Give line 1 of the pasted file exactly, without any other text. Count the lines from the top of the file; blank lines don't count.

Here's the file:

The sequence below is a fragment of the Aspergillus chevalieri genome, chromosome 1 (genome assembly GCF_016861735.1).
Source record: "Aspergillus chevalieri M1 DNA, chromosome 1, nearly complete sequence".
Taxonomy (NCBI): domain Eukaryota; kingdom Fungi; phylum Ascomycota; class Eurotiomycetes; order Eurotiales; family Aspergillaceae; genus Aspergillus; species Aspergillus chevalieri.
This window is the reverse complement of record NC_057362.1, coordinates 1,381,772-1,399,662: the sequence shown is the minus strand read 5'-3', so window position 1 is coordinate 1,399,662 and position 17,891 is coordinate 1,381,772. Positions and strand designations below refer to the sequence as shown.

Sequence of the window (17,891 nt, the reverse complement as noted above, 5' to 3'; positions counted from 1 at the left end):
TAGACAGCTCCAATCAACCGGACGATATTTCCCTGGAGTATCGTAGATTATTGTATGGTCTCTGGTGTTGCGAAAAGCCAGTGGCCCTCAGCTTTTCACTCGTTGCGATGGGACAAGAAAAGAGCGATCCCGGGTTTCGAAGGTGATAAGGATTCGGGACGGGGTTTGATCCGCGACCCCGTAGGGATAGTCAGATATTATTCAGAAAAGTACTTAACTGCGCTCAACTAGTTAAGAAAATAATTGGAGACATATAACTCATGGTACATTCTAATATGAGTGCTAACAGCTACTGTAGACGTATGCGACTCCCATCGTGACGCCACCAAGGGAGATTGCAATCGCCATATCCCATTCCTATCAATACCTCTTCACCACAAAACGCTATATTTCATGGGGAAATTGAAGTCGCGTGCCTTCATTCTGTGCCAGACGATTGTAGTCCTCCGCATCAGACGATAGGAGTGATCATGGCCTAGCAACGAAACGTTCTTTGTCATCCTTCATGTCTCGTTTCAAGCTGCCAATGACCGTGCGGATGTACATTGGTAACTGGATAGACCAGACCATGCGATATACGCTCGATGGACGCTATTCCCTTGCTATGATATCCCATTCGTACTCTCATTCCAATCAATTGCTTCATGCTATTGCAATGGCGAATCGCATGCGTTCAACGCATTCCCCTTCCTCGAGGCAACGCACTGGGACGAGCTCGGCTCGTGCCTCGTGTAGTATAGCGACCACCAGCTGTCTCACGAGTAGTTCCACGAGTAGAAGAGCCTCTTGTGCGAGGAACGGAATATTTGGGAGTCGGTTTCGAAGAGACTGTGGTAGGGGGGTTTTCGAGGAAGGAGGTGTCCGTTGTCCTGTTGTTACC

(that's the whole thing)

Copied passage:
The sequence below is a fragment of the Aspergillus chevalieri genome, chromosome 1 (genome assembly GCF_016861735.1).